Presently, we came to a little ridge of sand, which hid the antelopes from it. Here it stopped and the cart went on. With flattened head and ears bent back, the cheetah peered at its quarry over the ridge of sand and then gathered itself together for the fatal rush. In three magnificent bounds it reached the scattering herd and struck down the fine young buck it had marked down for prey.

Just Like Puss.

We tumbled out of the cart and ran to the kill; and while the huntsman was busy with his preparations for tempting the cheetah from its victim, I watched the beast of prey.

The buck's neck was broken, and the cheetah, with teeth fixed in its throat, was breathing hard, so that it undo a loud purring noise through the stream of blood that was pouring down its throat. At the same time, its great claws, grasping the antelope's chest, spread wide and contracted, squeezing the heart, as it were, to force out the slackening jets of blood.

It seemed a horrid sight, but in a flash there came before me a vision of puss at home, lying before a comfortable fire and purring loudly as she squeezed the hearthrug with her claws. Then I understood why the original wild ancestor of all our cats enjoyed the sensation of purring and at the same time opening and shutting his claws.

He was rehearsing the happiest possible experience in a wild cat's life, when it had stalked and killed some large creature and was drinking its blood. Puss on the hearthrug may never have killed anything bigger than a mouse, but the old instinct still works.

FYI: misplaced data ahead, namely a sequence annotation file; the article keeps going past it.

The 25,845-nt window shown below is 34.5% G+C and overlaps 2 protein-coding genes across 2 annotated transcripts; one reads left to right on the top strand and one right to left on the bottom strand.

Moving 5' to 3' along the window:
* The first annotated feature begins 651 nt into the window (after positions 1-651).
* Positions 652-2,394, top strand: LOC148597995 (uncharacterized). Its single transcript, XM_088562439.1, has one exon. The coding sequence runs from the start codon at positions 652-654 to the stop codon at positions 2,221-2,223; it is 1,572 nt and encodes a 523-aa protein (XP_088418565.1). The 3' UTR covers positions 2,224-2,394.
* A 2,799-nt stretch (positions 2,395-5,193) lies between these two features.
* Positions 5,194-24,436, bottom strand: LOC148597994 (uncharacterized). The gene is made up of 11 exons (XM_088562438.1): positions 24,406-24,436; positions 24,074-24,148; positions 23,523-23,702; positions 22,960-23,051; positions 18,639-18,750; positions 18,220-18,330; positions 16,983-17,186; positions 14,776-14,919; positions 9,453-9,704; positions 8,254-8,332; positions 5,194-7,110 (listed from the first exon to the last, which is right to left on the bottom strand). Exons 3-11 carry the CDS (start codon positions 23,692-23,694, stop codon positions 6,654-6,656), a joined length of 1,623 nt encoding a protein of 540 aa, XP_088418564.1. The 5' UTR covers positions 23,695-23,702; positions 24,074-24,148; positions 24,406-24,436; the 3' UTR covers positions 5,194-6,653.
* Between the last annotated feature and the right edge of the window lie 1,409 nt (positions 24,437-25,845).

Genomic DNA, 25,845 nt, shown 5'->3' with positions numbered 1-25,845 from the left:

We are just as ignorant as the cat about the reasons why we do certain things to show pleasure or goodwill. Why do we smile at a friend and frown at an enemy? Why not frown for friendship and smile in anger? Why do our men merely shake hands to express good feeling, whereas our women and children and foreign men of many nations kiss each other?

For the meaning of all these things, so with the tail-wagging of the dog, the purring of the cat, and our own hair standing on end when we are badly frightened, we must go back to the habits of our ancestors of long ago.

The smile and the frown are the oldest, as well as the most universal, means of expressing the feeling of one human being towards another. They go bark to the time when our remote ancestors were four-handed animals which had not learned to use any other weapons than their hands and teeth.

Watch two angry monkeys quarrelling and see how quickly they exchange vicious snatches at each other's faces: then you understand why our ancestors, like the great apes, had heavy brows overhanging their eyes to protect them, and why we still instinctively increase this protection to the eyes by frowning when we are in the mood for quarrelling.

The kiss was, of course, is more intimate and convincing proof of mutual goodwill: because to put your mouth with lips gently closed within reach of a bite was the greatest token of confidence which one animal could possibly show to another but the handshake is of later origin. It dates from the time when our ancestors had learned to use weapons: and to offer your unarmed right hand was a supreme proof of goodwill, because it put you at his mercy.

This work is in the public domain in the United States because it was published before January 1, 1925.

The author died in 1928, so this work is also in the public domain in countries and areas where the copyright term is the author's life plus 80 years or less. This work may also be in the public domain in countries and areas with longer native copyright terms that apply the rule of the shorter term to foreign works.